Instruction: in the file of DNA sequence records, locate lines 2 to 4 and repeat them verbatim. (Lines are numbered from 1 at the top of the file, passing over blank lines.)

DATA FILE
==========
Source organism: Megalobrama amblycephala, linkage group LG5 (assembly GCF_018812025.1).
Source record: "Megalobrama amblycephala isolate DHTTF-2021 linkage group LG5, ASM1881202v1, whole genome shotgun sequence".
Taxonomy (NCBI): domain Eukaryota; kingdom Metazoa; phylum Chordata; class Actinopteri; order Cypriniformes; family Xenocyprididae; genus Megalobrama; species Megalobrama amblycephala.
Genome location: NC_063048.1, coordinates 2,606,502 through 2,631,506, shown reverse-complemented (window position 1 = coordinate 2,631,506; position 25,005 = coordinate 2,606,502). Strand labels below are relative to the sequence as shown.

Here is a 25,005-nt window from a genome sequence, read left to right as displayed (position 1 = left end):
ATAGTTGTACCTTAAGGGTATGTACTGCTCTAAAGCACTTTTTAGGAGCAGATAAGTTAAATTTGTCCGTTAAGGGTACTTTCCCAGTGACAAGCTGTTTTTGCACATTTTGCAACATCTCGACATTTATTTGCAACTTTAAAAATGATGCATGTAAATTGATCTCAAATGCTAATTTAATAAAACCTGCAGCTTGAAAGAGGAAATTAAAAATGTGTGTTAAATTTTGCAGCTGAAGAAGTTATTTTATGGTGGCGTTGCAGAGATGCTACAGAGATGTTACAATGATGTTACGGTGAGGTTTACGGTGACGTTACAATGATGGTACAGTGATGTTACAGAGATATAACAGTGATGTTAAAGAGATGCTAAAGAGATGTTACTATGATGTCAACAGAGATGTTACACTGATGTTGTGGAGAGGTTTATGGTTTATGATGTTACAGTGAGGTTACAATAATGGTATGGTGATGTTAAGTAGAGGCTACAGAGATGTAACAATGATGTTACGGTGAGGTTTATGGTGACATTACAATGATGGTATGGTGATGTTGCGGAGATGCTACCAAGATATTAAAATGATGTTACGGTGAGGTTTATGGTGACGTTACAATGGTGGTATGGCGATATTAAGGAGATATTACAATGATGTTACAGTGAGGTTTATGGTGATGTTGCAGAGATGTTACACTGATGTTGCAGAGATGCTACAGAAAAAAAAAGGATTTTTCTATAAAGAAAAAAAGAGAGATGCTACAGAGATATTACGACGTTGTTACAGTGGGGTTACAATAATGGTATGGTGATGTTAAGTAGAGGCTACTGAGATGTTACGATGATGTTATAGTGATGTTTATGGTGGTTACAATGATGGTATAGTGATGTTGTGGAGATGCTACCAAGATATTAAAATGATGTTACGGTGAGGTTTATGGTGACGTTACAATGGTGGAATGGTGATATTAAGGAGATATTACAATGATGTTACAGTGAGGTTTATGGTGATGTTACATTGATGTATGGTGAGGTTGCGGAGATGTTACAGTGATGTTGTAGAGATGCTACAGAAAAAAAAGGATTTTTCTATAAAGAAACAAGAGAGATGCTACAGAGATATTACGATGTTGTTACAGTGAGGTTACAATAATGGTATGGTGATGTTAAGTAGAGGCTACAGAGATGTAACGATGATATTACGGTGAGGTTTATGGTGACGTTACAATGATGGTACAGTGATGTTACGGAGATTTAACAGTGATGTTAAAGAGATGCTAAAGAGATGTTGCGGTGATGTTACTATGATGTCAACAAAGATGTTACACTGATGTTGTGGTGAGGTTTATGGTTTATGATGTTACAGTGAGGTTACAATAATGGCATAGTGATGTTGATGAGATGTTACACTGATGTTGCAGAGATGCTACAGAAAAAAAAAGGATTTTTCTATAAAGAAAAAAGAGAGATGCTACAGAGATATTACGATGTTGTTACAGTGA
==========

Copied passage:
Source record: "Megalobrama amblycephala isolate DHTTF-2021 linkage group LG5, ASM1881202v1, whole genome shotgun sequence".
Taxonomy (NCBI): domain Eukaryota; kingdom Metazoa; phylum Chordata; class Actinopteri; order Cypriniformes; family Xenocyprididae; genus Megalobrama; species Megalobrama amblycephala.
Genome location: NC_063048.1, coordinates 2,606,502 through 2,631,506, shown reverse-complemented (window position 1 = coordinate 2,631,506; position 25,005 = coordinate 2,606,502). Strand labels below are relative to the sequence as shown.